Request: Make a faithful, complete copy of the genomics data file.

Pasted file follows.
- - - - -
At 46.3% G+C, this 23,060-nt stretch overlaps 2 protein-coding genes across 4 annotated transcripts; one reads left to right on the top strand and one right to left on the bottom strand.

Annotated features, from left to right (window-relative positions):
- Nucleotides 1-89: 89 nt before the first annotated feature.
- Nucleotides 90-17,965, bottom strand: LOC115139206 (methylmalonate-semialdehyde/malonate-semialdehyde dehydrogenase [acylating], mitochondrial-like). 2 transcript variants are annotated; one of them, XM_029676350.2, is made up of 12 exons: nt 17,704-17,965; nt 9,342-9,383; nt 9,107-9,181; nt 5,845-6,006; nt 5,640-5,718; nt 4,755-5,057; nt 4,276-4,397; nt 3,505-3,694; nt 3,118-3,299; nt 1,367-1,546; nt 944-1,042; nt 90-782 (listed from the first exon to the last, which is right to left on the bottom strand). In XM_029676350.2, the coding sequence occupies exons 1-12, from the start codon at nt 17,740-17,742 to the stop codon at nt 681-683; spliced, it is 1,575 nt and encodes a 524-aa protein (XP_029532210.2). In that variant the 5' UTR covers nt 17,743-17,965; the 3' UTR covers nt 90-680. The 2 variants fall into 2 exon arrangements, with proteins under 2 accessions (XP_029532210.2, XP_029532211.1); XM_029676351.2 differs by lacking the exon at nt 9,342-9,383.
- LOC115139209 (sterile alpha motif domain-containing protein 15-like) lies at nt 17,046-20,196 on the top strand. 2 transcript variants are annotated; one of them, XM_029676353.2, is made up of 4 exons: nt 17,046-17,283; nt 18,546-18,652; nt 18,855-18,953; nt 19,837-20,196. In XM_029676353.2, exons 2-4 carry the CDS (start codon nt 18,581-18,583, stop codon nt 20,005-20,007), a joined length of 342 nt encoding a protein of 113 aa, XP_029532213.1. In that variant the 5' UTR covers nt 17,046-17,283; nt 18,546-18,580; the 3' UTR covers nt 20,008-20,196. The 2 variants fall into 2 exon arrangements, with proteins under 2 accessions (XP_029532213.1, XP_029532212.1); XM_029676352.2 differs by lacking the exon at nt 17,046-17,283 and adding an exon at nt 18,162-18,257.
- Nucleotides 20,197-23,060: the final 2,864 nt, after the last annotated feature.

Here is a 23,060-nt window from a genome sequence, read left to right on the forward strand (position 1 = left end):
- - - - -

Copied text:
At 46.3% G+C, this 23,060-nt stretch overlaps 2 protein-coding genes across 4 annotated transcripts; one reads left to right on the top strand and one right to left on the bottom strand.

Annotated features, from left to right (window-relative positions):
- Nucleotides 1-89: 89 nt before the first annotated feature.
- Nucleotides 90-17,965, bottom strand: LOC115139206 (methylmalonate-semialdehyde/malonate-semialdehyde dehydrogenase [acylating], mitochondrial-like). 2 transcript variants are annotated; one of them, XM_029676350.2, is made up of 12 exons: nt 17,704-17,965; nt 9,342-9,383; nt 9,107-9,181; nt 5,845-6,006; nt 5,640-5,718; nt 4,755-5,057; nt 4,276-4,397; nt 3,505-3,694; nt 3,118-3,299; nt 1,367-1,546; nt 944-1,042; nt 90-782 (listed from the first exon to the last, which is right to left on the bottom strand). In XM_029676350.2, the coding sequence occupies exons 1-12, from the start codon at nt 17,740-17,742 to the stop codon at nt 681-683; spliced, it is 1,575 nt and encodes a 524-aa protein (XP_029532210.2). In that variant the 5' UTR covers nt 17,743-17,965; the 3' UTR covers nt 90-680. The 2 variants fall into 2 exon arrangements, with proteins under 2 accessions (XP_029532210.2, XP_029532211.1); XM_029676351.2 differs by lacking the exon at nt 9,342-9,383.
- LOC115139209 (sterile alpha motif domain-containing protein 15-like) lies at nt 17,046-20,196 on the top strand. 2 transcript variants are annotated; one of them, XM_029676353.2, is made up of 4 exons: nt 17,046-17,283; nt 18,546-18,652; nt 18,855-18,953; nt 19,837-20,196. In XM_029676353.2, exons 2-4 carry the CDS (start codon nt 18,581-18,583, stop codon nt 20,005-20,007), a joined length of 342 nt encoding a protein of 113 aa, XP_029532213.1. In that variant the 5' UTR covers nt 17,046-17,283; nt 18,546-18,580; the 3' UTR covers nt 20,008-20,196. The 2 variants fall into 2 exon arrangements, with proteins under 2 accessions (XP_029532213.1, XP_029532212.1); XM_029676352.2 differs by lacking the exon at nt 17,046-17,283 and adding an exon at nt 18,162-18,257.
- Nucleotides 20,197-23,060: the final 2,864 nt, after the last annotated feature.

Here is a 23,060-nt window from a genome sequence, read left to right on the forward strand (position 1 = left end):